Becker & Poliakoff

Becker’s Washington Weekly: Week of October 26, 2020

Becker’s Washington Weekly: Week of October 26, 2020

The Elections That Will Determine Control of the Senate

For the first time since 2014, control of what has been called the world’s greatest deliberative body – the United States Senate – feels truly up for grabs. The Senate of the current 116th Congress is comprised of 53 Republicans and 47 Democrats (though two are listed as Independents). Despite this deficit, Democrats, including small dollar donors, appear confident in their party’s chances of reclaiming a majority in the Senate, spending millions of dollars on longshot races in South Carolina and Georgia. The confidence is not completely unfounded; of the 35 seats up for election this year, 23 are controlled by the GOP, compared to just 12 for Democrats. However, while typically safe red states in the South may be within Democrats’ reach in the event of a genuine blue-wave scenario on Election Day, they will not determine which party controls the Senate for at least the next two years. The key elections that will determine the balance of power are those that are most likely to see incumbents defeated, often states that will be greatly impacted by the presidential election. Unfortunately for Democrats, one of their current Senators is at the top of that list.

Alabama: Senator Doug Jones (D) vs. Former College Football Coach Tommy Tuberville (R)

In 2017, former US Attorney Doug Jones won a narrow victory over former Chief Justice of the Alabama Supreme Court Roy Moore to fill the seat vacated when Sen. Jeff Sessions (R) was tapped to serve as the Trump Administration’s first Attorney General. It was a very rare upset that many expected for Democrats following numerous credible public allegations of sexual misconduct made against Moore during the campaign. The combination of a low turnout special election, a historically unpopular Republican candidate, and the backing of highly motivated national Democrats in one of the first major campaigns following the 2016 election were enough to give Democrats their first statewide win in Alabama – by less than 2 points – since a Public Service Commission election in 2008. It is certainly not impossible for Jones to win reelection but at this point, it is exceedingly unlikely. This is one of the safest Republican states and even election forecasts predicting a massive win for former Vice President Joe Biden at the top of the ticket do not expect Democrats to keep this seat in a state that was R+27.7 in 2016.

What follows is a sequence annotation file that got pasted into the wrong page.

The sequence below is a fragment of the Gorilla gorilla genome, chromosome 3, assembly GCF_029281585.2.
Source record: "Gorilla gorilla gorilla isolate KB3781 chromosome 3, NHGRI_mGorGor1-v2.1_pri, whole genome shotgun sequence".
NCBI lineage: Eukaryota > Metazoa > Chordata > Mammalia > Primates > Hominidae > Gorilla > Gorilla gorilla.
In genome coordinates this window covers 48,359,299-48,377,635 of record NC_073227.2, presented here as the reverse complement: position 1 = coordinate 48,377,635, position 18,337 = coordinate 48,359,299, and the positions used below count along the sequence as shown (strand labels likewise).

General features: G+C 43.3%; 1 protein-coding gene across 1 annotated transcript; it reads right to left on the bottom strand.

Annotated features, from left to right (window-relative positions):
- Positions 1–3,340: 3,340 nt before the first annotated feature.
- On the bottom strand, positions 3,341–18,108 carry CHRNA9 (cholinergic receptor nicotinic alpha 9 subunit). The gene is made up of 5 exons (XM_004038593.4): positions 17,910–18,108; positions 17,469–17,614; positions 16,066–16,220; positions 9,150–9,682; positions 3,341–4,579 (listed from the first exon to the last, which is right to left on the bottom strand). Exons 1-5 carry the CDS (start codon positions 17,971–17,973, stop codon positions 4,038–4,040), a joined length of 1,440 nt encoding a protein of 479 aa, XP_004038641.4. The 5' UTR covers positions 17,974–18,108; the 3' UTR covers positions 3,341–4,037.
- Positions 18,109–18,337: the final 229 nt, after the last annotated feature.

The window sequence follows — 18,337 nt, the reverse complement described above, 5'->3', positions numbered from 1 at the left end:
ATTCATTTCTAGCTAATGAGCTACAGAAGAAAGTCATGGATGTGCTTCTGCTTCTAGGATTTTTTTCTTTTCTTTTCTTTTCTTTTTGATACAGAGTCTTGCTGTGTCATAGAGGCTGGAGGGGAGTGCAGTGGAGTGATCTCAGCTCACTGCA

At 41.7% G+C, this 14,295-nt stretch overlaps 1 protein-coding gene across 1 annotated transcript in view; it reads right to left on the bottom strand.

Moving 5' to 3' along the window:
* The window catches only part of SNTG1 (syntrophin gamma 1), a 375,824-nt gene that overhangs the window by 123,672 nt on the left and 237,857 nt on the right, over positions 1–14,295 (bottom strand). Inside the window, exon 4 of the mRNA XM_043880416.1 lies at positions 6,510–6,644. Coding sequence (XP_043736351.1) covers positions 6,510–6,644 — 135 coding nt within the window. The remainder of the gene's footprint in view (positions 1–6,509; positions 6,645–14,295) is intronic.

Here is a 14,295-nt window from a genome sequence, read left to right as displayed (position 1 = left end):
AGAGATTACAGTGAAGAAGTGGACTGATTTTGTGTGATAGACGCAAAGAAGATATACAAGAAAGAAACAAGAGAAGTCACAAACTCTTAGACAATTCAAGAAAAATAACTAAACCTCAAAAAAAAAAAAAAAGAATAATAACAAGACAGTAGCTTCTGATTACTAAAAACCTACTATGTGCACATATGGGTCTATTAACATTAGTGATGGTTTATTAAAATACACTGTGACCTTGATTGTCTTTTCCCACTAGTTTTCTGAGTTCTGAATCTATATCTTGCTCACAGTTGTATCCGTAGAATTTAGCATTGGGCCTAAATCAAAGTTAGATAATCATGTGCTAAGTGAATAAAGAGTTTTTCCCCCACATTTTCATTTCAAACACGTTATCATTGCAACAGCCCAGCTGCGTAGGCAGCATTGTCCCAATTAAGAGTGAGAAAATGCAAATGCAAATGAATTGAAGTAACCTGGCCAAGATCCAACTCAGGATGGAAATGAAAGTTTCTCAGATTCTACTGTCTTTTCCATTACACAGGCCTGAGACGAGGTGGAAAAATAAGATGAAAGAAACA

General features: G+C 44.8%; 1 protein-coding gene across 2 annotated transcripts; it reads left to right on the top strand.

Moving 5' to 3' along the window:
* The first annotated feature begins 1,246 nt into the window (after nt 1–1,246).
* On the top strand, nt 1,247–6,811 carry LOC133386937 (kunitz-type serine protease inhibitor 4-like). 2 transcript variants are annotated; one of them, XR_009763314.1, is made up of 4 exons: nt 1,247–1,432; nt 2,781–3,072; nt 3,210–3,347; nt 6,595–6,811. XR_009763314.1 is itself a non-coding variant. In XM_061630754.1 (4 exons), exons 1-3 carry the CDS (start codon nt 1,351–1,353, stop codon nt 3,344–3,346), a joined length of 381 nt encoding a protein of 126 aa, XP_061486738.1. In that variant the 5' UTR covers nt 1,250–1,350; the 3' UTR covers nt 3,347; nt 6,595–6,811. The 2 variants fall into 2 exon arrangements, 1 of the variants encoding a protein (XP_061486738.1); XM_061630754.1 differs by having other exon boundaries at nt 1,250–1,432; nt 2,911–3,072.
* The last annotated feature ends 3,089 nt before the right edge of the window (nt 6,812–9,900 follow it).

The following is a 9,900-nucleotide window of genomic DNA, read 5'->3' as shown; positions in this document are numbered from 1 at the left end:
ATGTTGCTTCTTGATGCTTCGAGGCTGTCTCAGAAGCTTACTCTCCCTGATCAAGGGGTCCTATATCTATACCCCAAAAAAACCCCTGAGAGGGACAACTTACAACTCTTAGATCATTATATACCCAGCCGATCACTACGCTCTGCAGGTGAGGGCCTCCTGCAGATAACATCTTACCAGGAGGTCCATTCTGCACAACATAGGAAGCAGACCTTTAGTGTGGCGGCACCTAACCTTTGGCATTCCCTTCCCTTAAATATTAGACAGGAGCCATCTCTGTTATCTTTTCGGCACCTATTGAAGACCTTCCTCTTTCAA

Any potential path to Democrat’s retaking the Senate likely begins with a step backwards unless Jones can create another perfect storm with less than a week remaining.

Colorado: Former Governor John Hickenlooper (D) vs. Senator Cory Gardner (R)

Gardner, who also serves as Chair of the National Republican Senatorial Committee (NRSC), is the Republican in perhaps the most danger of losing their seat according to many election forecasts. The conditions in Colorado, which have been trending left with the influx of Californians and New Mexicans flocking to the state in recent years, do not favor the Republican incumbent. While Gardner has the NRSC at his disposal, he is facing a well-known former Governor in a state that twice supported Barack Obama and voted for Hillary Clinton in 2016.